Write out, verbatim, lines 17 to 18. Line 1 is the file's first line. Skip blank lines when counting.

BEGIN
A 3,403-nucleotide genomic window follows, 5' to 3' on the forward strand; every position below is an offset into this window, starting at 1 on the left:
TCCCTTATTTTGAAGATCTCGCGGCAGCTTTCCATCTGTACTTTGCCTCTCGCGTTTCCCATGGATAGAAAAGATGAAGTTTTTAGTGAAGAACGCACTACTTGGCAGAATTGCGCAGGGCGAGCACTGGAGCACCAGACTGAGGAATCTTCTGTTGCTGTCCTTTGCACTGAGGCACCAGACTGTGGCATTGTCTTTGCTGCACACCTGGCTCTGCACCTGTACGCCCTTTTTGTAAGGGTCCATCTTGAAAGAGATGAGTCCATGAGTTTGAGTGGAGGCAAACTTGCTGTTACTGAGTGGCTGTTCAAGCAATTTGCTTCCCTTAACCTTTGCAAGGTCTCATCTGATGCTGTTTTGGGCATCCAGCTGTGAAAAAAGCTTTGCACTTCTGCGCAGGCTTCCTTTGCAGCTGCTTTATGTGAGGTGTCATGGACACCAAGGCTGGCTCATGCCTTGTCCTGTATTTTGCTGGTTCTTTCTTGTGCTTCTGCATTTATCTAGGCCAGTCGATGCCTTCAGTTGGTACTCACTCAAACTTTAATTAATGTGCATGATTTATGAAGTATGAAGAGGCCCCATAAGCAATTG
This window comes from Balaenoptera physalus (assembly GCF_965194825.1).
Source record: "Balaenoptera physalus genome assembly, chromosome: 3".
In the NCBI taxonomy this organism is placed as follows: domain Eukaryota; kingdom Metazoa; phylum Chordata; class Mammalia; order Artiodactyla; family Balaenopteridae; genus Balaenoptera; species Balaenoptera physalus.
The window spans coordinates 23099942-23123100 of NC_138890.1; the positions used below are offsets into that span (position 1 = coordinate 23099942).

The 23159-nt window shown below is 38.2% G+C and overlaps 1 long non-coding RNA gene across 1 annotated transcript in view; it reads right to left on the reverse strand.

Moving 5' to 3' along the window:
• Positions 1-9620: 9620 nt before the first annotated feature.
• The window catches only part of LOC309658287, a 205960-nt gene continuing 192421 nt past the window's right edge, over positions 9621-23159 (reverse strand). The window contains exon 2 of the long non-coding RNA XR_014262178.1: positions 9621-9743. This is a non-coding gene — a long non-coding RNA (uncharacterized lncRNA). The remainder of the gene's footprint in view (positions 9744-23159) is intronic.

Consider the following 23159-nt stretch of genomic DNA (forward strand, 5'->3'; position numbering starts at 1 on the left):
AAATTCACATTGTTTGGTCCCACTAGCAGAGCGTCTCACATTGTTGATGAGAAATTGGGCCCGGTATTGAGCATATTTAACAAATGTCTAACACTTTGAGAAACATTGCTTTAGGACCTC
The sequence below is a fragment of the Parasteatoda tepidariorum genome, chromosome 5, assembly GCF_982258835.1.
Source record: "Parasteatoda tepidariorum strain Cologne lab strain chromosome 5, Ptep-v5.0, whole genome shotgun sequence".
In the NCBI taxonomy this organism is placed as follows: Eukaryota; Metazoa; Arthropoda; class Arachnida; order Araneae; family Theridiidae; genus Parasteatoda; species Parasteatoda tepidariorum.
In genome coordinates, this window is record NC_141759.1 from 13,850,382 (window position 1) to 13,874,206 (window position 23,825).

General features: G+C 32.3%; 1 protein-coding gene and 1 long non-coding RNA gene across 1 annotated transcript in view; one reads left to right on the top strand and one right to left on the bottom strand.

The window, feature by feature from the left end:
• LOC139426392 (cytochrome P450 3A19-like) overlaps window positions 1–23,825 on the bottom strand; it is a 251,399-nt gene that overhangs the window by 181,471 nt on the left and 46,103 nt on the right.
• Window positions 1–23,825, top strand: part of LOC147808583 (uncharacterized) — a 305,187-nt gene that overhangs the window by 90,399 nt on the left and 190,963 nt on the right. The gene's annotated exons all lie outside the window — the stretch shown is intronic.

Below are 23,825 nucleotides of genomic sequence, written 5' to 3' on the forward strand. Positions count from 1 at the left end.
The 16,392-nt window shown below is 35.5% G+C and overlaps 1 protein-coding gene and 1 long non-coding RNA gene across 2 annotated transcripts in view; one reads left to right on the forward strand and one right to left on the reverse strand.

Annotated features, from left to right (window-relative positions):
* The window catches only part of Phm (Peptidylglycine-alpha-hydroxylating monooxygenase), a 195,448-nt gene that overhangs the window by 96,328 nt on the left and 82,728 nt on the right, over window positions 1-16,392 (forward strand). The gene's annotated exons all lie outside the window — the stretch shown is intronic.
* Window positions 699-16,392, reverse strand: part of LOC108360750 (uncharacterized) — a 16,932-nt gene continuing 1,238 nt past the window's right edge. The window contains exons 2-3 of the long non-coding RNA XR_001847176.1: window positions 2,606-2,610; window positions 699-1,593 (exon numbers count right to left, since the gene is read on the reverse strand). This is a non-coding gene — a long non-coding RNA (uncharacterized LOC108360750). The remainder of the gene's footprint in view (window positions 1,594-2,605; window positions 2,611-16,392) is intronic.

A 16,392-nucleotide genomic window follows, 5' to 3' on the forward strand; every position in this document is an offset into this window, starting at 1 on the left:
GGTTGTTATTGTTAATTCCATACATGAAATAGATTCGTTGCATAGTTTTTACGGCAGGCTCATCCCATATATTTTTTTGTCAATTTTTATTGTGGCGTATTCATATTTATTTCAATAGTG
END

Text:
General features: G+C 32.3%; 1 protein-coding gene and 1 long non-coding RNA gene across 1 annotated transcript in view; one reads left to right on the top strand and one right to left on the bottom strand.

The window, feature by feature from the left end: